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Obama: In Brazil, an idol still

Afro-Brazilians still care more about Obama's symbolism than about particular policies.

Candido has also heard about Obama’s domestic troubles, but they don’t seem to affect his opinion: “We know that he is not going to accomplish what he wants, because the forces against him are so strong. But he will always be our idol.” There has been just one big disappointment, he said: that Obama has not yet succeeded in closing the prison at Guantanamo Bay.

When Obama was inaugurated, Pestana organized a dance to celebrate. It was flooded with hundreds of uninvited visitors; many were turned away. This year, he could tell enthusiasm for Obama had not flagged, since people begged him to hold a one-year anniversary dance. (He declined because of a planned vacation.)

“We know about the problems that Obama is facing because of unemployment, the economy,” he said. “But he continues to be venerated in the Afro-Brazilian community.”

“From a certain moment on, we saw what Obama really meant: it was more than having a black man in power,” said Vicente, the educator. “He seemed to establish possibility for struggling minorities who have not been heard, who have not been recognized, who have not been given chances. He continues to be a great reference for all those who have tried, are trying, or will try, who at some moment give up or lose hope. He is that light ahead, saying ‘you can, try again.’”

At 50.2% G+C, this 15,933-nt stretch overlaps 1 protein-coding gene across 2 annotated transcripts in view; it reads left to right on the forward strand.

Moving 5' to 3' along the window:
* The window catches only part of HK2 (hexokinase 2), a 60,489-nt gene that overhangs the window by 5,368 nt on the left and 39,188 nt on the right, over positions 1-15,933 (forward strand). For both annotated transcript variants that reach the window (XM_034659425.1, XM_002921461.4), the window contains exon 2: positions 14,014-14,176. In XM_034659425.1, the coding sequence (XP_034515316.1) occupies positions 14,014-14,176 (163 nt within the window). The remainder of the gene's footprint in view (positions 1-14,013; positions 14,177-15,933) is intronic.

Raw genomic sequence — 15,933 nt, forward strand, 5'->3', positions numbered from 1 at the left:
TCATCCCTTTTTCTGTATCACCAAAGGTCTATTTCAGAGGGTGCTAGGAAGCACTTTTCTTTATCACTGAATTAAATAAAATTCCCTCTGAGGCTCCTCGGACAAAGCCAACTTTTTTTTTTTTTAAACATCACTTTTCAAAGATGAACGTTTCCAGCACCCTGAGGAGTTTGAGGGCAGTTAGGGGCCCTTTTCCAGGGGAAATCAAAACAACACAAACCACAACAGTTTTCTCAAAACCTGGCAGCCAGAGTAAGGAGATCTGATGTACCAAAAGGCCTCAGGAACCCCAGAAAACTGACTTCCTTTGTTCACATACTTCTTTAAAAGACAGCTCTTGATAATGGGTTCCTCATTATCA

Still, Brazil has a long way to go before it gets a black president, most believe. One likely candidate, the Green Party’s Marina Silva, is an Afro-Brazilian. But she is fourth in the polls — dead last — and is not considered a serious contender.

“When Obama became president of the United States, Americans were used to seeing professors, leaders of multinational corporations, governors, and mayors that were black,” said Pestana. “He might not have been benefited by affirmative action directly. But it allowed for the creation of a political, economic and intellectual class that helped prepare the country for a black president. We are not going to have a black president until we go through that.”

(Read an overview of how the world views Obama one year later.)